After 26-year delay, Trump Administration delivers Arizona land exchange

Published by The Bee News

May 24, 2020

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After 26-year delay, Trump Administration delivers Arizona land exchange

Ray Land Exchange strengthens domestic energy security and increases recreation for Americans


PRESCOTT, Ariz. – At the Yavapai County Courthouse today, Secretary of the Interior David L. Bernhardt was joined by Congressman Paul Gosar, Bureau of Land Management (BLM) Arizona State Director Ray Suazo and other public and private representatives to announce the transfer of lands between the Bureau of Land Management and the private sector company ASARCO through the Ray Land Exchange. This final step allows for the expansion of hunting and recreation access, responsible mineral development and significant benefits for endangered species, riparian habitat and established wilderness areas in Pinal, Gila, and Mohave Counties.  

“President Trump knows that public lands must be managed in a way that provide opportunities for communities to thrive,” saidSecretary Bernhardt. “This action allows for the hundreds of mining jobs to continue to produce American-made minerals – reducing our dependence on foreign producers – while also enhancing recreational and hunting access on public lands in the West.” 

The BLM is pleased to complete the Ray Land Exchange,” said BLM Arizona State Director Ray Suazo. “This land exchange balances the public need for hunting and recreation access, the mining company’s need to continue responsible mineral development and Arizona’s need for continued economic viability.”
“This administrative land exchange, which began 26 years ago, is a prime example of an equitable exchange that provides many benefits to the public. ASARCO is pleased to finalize this exchange and would like to thank President Trump, Secretary Bernhardt, his staff, and the BLM for all the hard work that was required to complete this exchange,” said ASARCO LLC, Vice President and CFO, Oscar Gonzalez Barron

The Ray Land Exchange received strong support from elected officials and local administrators due to the potential for job creation and economic benefits. Sportsmen, recreational users, and ranchers will also yield significant benefits, including increased access, from the lands conveyed to the United States by ASARCO. The majority of input received during the comment period strongly supported this land exchange.

The BLM issued two patents transferring 9,339 acres of public land adjacent to ASARCO’s Ray Mine Complex and Copper Butte properties for mine expansion. This includes 7,196 acres of full estate and 2,143 acres of subsurface mineral estate, the surface of which is already owned by ASARCO.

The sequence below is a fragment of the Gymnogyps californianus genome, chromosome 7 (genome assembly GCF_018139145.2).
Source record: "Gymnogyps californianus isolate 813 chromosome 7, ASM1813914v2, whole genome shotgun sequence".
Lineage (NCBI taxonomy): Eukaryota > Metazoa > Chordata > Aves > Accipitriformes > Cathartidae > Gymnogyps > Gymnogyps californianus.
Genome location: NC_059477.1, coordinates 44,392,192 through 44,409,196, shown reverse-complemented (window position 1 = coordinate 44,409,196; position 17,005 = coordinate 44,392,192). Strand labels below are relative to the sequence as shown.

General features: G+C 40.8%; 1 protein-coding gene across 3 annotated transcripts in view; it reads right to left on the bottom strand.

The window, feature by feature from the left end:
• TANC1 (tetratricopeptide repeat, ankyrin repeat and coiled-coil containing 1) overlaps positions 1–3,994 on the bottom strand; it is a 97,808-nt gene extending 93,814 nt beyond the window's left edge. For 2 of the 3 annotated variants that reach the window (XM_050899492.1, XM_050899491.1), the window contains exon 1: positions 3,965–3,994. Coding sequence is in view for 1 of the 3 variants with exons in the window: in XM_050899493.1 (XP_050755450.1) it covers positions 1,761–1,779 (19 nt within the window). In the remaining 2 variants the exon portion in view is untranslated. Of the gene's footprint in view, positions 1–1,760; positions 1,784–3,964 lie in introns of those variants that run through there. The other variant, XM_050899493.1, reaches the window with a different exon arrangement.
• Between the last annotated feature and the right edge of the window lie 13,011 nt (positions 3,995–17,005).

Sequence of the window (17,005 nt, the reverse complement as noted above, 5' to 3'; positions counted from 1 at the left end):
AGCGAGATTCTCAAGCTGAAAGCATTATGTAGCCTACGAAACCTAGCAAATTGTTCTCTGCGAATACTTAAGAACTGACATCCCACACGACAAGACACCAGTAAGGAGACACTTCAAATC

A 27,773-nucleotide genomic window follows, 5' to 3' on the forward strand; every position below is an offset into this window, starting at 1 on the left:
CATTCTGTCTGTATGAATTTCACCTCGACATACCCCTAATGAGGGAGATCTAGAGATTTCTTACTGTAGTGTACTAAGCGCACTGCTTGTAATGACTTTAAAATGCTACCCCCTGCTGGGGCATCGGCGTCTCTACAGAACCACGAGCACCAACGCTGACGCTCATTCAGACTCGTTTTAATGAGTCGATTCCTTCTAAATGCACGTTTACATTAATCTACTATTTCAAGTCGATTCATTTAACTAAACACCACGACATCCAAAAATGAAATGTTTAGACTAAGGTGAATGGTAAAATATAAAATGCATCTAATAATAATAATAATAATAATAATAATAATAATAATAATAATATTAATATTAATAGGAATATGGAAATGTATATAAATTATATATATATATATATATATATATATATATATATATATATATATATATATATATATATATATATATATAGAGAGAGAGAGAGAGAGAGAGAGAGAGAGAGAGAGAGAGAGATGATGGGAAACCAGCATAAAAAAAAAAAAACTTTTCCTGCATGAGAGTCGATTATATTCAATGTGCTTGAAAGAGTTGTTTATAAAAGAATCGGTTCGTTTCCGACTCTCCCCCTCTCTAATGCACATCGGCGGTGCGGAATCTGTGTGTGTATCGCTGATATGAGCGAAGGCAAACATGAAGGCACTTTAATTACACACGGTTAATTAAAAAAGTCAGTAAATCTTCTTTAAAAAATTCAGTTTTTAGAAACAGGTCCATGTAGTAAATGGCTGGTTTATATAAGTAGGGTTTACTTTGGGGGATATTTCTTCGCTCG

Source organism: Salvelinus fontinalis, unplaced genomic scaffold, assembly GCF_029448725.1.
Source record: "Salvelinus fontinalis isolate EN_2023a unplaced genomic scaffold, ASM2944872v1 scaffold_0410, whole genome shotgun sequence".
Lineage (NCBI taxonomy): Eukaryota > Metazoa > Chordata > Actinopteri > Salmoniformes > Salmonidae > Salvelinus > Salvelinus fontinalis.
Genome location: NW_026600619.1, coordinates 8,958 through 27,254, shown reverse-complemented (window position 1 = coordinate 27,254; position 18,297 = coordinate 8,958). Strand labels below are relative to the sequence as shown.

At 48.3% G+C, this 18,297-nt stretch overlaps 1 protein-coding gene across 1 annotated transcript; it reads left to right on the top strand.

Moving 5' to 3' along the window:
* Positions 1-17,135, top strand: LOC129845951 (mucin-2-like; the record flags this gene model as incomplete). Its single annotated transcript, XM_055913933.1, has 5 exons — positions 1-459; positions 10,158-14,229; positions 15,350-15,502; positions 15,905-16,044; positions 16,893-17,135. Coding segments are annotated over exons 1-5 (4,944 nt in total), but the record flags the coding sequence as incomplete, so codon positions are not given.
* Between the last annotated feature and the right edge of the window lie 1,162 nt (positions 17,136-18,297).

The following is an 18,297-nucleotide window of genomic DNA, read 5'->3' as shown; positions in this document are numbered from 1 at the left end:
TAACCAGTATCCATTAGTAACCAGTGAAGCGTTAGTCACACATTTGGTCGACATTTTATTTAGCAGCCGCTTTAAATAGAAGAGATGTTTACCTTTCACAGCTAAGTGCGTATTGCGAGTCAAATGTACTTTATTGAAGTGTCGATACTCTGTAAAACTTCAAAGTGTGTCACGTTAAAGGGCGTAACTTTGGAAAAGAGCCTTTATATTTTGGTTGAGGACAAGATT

In exchange, the BLM acquired 7,298 acres of ASARCO-owned land in Pinal and Mohave Counties through a general land deed, consolidating checkerboard land ownership in those areas, allowing better management of wildlife migration corridors, and improving access to existing public lands for hunting and other family recreation.

Federal law requires that the lands exchanged be equal in value, with no more than a 25% cash equalization payment included. In addition, ASARCO spent over $15,000,000 to finalize the land exchange, $12 million of which was directed to the BLM and BLM required 3rd party contractors.

Ultimately, it took 26 years to complete the Ray Land Exchange. During this time, frivolous litigation, and a 10-year National Environmental Policy Act (NEPA) process unnecessarily delayed hundreds of jobs and a minor expansion of an existing mine from taking place until now.

The Department has made significant strides under the Trump Administration to streamline NEPA reviews, stemming from President Trump’s Executive Order (E.O.) 13807: Establishing Discipline and Accountability in the Environmental Review and Permitting Process for Infrastructure Projects. The Department issued Secretary’s Order 3355 in accordance with E.O. 13807, which implemented a new, streamlined process for infrastructure and energy projects.

The Order requires that environmental impact statement (EIS) documents be completed in one year and in less than 150 pages with exceptions for those that are unusually complex or in coordination with other Federal agencies. To achieve improved efficiency without sacrificing any science, quality, or legal sufficiency, the Department’s Solicitor’s Office is involved in each EIS from day one, and the Department’s Bureaus review each EIS in a concurrent briefing format rather than linearly. This has reduced EIS timelines by years per project.

A Notice of Decision was published on Nov. 4, 2019 initiating a 45-day protest period for the land exchange decisions. The BLM received and resolved three protests. The documents, maps and other information about the approved land exchange are available online at


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